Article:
Medical Moment: A new approach to coronary bypass surgery

Published: Feb. 17, 2023 at 5:55 PM EST
Email This Link
Share on Pinterest
Share on LinkedIn

(WNDU) - Coronary bypass surgery is the most common heart surgery in the United States, with over 200,000 procedures performed every year.

The surgery itself improved blood flow to the heart by bypassing arteries clogged with plaque.

Now, surgeons are performing this procedure in a specialized way, and for many patients, that means the heart keeps beating during the entire procedure.

For New York artist Yvelisse Boucher, putting brush to paper last year was cathartic and very personal. Boucher began painting safari-themed pictures after hearing wonderful news from her son and his fiancee.

“They were expecting a baby,” Boucher recalled.

It also compelled the 61 year old to make a life-altering decision.

“I have some work to do,” Boucher said. “I gotta be able to run around and chase this little guy.”

Boucher was facing some serious health issues, she had type two diabetes, a previously undetected stroke left her weak on one side, she had heart disease, and learned she needed a triple bypass.

“I was terrified,” Boucher said. “I was truly, truly terrified.”

Cardiac expert John Puskas recommended a highly-specialized surgery using arteries instead of veins and unlike other bypass procedures, surgeons didn’t stop the heart.

“So, the no-aortic touch all arterial bypass operation does not use the heart-lung machine at all,” said Dr. John Puskas, MD, a cardiovascular surgeon at Mount Sinai Morningside. “Instead of attaching arteries of veins to the aorta, we actually leave them with their own normal.”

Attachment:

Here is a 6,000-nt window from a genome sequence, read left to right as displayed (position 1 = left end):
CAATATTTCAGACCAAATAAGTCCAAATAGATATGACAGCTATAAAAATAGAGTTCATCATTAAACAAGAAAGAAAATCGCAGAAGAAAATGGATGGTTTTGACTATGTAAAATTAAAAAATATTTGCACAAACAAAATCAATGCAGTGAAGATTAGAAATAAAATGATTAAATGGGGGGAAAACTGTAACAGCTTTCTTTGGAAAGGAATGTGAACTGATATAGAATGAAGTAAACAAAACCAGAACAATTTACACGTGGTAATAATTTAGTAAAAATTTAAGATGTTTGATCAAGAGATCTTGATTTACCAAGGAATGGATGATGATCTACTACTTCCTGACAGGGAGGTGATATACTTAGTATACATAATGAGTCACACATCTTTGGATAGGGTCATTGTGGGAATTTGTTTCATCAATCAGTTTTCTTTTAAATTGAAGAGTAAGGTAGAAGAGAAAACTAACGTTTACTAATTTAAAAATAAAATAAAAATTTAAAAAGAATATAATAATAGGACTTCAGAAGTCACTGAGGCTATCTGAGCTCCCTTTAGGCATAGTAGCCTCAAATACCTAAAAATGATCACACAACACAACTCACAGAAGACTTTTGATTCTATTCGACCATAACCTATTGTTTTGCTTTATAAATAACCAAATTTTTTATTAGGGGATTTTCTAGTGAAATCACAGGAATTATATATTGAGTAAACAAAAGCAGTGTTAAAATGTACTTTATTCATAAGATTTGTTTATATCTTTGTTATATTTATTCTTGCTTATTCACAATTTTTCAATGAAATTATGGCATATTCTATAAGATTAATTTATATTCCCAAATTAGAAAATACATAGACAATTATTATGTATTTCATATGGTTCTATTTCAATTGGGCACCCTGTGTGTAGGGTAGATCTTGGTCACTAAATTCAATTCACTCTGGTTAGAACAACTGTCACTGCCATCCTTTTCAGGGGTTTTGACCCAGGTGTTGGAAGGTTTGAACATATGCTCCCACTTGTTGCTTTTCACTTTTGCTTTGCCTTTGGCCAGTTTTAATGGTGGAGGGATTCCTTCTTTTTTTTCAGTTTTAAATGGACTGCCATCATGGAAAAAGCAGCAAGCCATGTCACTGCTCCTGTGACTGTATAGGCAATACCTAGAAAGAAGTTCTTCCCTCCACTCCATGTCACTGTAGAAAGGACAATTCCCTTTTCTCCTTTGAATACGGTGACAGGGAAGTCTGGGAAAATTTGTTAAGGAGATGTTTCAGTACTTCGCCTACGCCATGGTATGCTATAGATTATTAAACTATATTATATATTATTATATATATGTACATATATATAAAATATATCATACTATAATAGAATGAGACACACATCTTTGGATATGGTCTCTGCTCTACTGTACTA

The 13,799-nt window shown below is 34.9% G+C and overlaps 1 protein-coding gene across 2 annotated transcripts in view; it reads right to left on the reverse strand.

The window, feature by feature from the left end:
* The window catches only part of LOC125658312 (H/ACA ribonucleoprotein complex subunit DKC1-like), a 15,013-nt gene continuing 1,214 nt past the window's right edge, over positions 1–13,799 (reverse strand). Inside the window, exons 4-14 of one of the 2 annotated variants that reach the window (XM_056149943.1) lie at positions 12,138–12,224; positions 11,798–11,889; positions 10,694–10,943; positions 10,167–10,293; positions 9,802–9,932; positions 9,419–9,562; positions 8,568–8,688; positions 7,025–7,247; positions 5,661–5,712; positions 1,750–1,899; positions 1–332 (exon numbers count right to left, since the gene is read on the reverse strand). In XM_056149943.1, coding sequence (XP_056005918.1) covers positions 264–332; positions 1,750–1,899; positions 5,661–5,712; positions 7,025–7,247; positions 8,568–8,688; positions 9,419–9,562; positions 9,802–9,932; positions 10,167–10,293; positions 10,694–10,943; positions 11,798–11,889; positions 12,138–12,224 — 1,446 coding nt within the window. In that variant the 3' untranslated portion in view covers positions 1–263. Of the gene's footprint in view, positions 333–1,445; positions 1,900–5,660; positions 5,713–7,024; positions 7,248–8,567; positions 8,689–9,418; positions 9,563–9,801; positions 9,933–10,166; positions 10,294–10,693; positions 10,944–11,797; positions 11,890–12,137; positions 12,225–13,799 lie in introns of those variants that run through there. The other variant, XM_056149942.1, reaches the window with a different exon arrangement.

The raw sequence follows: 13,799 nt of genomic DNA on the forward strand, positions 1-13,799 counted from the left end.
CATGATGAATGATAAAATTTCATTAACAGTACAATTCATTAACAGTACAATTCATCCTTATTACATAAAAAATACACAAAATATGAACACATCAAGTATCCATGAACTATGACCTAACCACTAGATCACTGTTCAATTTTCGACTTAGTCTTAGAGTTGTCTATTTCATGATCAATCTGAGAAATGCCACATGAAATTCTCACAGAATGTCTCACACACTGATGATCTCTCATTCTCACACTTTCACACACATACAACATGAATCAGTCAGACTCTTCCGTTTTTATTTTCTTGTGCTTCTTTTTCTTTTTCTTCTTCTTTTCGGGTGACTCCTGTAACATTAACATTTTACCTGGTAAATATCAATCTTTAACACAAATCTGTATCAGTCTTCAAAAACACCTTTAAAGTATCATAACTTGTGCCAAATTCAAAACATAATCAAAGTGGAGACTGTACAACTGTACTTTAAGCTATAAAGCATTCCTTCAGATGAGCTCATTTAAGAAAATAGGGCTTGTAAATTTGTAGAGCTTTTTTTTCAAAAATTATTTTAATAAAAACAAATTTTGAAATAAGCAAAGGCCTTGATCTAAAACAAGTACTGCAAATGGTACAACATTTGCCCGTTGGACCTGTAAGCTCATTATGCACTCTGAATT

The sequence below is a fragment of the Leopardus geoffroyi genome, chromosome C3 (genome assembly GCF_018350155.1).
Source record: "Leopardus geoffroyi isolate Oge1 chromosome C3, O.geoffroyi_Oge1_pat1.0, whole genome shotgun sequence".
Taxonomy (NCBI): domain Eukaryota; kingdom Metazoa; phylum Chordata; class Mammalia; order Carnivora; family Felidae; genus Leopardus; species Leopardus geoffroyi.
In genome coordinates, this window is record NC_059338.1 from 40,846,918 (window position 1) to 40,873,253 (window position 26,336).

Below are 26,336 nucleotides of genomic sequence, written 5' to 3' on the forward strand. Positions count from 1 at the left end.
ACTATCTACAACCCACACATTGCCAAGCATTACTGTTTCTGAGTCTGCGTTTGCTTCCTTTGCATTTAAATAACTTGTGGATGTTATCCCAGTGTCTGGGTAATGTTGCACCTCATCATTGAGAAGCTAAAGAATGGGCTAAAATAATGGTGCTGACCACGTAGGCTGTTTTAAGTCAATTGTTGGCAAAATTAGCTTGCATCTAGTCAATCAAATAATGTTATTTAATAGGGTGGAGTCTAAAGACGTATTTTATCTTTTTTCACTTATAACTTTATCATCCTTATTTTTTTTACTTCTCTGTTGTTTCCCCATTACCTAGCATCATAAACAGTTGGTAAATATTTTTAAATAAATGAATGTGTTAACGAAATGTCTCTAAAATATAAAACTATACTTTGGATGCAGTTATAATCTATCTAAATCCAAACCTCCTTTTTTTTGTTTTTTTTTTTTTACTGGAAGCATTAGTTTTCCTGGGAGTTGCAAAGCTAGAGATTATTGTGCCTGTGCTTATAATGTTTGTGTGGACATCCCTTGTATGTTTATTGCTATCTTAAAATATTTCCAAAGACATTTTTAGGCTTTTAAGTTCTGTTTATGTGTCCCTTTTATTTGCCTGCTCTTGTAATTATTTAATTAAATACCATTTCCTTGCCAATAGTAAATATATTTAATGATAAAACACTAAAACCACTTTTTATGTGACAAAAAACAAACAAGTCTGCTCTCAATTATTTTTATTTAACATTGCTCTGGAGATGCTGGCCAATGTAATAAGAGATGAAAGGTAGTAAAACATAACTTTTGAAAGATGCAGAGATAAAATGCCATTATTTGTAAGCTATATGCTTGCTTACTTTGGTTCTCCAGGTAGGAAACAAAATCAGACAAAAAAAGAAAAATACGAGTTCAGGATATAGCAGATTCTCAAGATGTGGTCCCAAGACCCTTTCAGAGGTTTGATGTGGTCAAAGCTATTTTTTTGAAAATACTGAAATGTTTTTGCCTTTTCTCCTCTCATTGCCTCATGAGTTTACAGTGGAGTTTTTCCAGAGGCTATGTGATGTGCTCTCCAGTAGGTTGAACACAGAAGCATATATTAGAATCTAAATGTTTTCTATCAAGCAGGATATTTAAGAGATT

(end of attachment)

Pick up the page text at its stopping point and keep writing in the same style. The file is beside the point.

Dr. Puskas removed an artery from Boucher’s wrist to perform the bypass. Surgeons also surgically repositioned two internal arteries to improve blood flow. Dr. Puskas says the arterial graft and off-pump surgery leads to shorter recovery, and better outcomes.

Boucher says she kept thinking about meeting her grandson, which kept her going during recovery.

Finally, the moment Boucher had been waiting for arrived.

“I did a little peek-a-boo thing with him and he gave me my first smile and my heart just burst,” Boucher joked.

Just a figure of speech, Boucher is recovering well, spending time with little Ezra, and feeling better than ever.

Studies show there is a 2% stroke risk during traditional bypass surgery. With the arterial graft no-touch technique, surgeons reduce the stroke risk to one-quarter of 1%.